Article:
April 15, 2020 | Written by Kate Barone Dimock | Principal and Licensed Interior Designer
What can employers do now to prepare for a post-pandemic return to the office? “Mitigating the virus’ psychological scars can start now,”i creating physical, social, and mental safety in our workplaces. Consider these operational shifts, policies, and practices that can support the mental wellbeing of your workforce.
Many may face struggles once they return to the office. Psychology professionals predict a rise in cases of anxiety,ii but the practice of mindfulness helps people to “work with and be with anxiety rather than spiraling into worry.”iii
Confusion and uncertainty surrounding financial stability can distract people from their work. Studies show that nearly “70% of workers say financial stress is their most common cause of stress”iv and over “20% of workers spend more than five hours on the clock each week thinking about their stressors”. The end result? Nearly 41% of employees who admit their productivity levels drop due to mounting stress.v
Millennials, who comprise the “largest share of labor force and are a vital part of the economy,”vi may be the most affected from this crisis. Managers who show little concern for staff put employee morale and well-being in jeopardy.
Nearly 25% of employees may not even return to the office after the virus has subsidedx. Those that remain will maintain a safe distance, but when will people collaborate? What will spur innovation?
This virus won’t stop spreading overnight and neither will its long-term effects. Multiple “studies link psychological burdens with isolation and crises, including epidemics,”xii so be prepared to offer resources for 8-12 months. Providing a robust structure to support mental health in the office will not only address fears and concerns about the future, but will also allow people to work efficiently, adapt to a new normal, and heal.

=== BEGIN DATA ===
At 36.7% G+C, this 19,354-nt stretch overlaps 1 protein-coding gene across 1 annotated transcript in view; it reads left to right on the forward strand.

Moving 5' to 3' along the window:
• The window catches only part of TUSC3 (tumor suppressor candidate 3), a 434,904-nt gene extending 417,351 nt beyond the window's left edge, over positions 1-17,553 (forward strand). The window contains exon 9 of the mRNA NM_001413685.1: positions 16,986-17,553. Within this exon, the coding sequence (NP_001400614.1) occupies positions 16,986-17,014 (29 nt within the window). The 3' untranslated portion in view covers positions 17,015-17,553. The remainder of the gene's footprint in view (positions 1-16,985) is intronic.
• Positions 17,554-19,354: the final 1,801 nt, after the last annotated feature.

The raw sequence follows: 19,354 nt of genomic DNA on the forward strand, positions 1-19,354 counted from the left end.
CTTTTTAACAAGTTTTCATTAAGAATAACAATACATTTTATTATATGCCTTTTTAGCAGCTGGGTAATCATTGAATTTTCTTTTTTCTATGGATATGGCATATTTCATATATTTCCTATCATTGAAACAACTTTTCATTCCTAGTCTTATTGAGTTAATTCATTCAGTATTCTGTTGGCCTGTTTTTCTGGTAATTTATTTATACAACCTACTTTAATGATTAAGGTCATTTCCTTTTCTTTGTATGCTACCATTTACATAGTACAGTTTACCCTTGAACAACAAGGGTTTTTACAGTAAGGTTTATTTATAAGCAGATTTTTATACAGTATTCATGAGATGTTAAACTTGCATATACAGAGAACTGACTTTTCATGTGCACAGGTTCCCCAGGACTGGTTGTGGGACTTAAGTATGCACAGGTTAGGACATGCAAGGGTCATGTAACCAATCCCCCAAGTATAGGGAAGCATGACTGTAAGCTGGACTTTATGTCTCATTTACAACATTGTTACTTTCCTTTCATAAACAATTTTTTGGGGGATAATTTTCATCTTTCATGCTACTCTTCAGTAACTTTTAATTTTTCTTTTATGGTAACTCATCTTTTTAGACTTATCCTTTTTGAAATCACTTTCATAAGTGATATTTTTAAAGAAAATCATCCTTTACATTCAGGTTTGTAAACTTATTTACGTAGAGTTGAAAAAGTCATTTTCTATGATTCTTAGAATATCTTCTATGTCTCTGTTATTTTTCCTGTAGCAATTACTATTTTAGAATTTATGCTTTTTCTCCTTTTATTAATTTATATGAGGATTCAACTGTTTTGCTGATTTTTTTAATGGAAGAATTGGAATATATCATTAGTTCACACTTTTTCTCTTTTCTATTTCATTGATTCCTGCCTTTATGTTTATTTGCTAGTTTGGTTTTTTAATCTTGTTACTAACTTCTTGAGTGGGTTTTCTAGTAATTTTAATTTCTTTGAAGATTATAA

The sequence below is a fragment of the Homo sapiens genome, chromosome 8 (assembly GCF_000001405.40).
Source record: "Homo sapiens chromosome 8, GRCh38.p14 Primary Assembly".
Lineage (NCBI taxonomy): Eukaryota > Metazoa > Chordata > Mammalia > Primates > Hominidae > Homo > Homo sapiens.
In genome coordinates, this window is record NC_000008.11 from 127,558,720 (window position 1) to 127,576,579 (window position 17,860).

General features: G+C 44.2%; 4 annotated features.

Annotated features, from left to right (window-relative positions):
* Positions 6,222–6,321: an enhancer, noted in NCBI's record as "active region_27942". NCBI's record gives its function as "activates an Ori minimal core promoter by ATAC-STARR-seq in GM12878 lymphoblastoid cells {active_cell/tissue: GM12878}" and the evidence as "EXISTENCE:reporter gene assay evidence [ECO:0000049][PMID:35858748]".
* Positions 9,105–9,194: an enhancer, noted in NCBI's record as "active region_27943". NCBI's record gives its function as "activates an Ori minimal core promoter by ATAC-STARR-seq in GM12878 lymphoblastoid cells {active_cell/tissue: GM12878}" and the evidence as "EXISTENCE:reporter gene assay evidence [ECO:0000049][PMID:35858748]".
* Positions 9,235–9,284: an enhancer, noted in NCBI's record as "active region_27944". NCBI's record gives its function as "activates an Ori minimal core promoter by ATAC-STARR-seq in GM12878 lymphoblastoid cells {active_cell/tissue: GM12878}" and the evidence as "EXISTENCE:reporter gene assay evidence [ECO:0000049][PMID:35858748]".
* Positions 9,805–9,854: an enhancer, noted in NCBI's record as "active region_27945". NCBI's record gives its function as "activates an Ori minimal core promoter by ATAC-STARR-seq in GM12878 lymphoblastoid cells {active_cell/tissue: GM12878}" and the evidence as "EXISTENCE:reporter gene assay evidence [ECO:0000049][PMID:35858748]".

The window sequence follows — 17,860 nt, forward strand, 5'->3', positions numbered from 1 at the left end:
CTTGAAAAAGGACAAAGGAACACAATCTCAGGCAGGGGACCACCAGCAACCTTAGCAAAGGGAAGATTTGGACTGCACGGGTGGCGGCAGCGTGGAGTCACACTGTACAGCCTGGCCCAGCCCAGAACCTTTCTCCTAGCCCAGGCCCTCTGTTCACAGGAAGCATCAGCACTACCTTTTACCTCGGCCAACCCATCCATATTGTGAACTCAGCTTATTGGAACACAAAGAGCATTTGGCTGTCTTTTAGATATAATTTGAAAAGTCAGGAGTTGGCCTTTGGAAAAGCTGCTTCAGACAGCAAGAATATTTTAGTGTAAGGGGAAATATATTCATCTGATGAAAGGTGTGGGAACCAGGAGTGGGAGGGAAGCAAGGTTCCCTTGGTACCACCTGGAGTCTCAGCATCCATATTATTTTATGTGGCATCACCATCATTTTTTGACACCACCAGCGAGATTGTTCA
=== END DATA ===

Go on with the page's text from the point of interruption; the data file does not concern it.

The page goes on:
Kate Barone Dimock is a Prosci® Certified Change Management Practitioner with a Master’s degree in Organizational Learning and Instructional Technology, as well as a licensed interior designer.
This article is part of a series that addresses the need for new design approaches to support community health resilience.
i Al Arabiya English. (2020, March 17). Coronavirus could have long-term mental health consequences: Yale doctors.
ii Moukaddam, N., & Shah, A. (2020, March 15). Psychiatrists Beware! The Impact of COVID-19 and Pandemics on Mental Health.
iii Brewer, J. A. (2020, April 3). PsychPearls: The Coronavirus Anxiety Cycle.
iv Will Our Employees Use a Financial Wellness Program if We Offer One? (n.d.).
v Otto, N. (2019, March 25). Employee stress costing employers billions in lost productivity.
vi Rabin, R. C. (2020, March 20). Young Adults Come to Grips With Coronavirus Health Risks.
vii Steelcase. (2020, April 8). Air³.
viii Space Division -Phone Booths and Office Pods- Herman Miller. (n.d.).
ix Rockwell Unscripted. (2019, April 10).
x Margolies, J. (2020, April 7). What Will Tomorrow’s Workplace Bring? More Elbow Room, for Starters.
xi Coronavirus Will Change the World Permanently. Here’s How. (n.d.).
xii Hopkins, J. S., & Russell, D. (2020, April 2). The mental health effects of coronavirus are a “slow-motion disaster”.
Subscribe to our mailing list to receive D/P/S news and insights.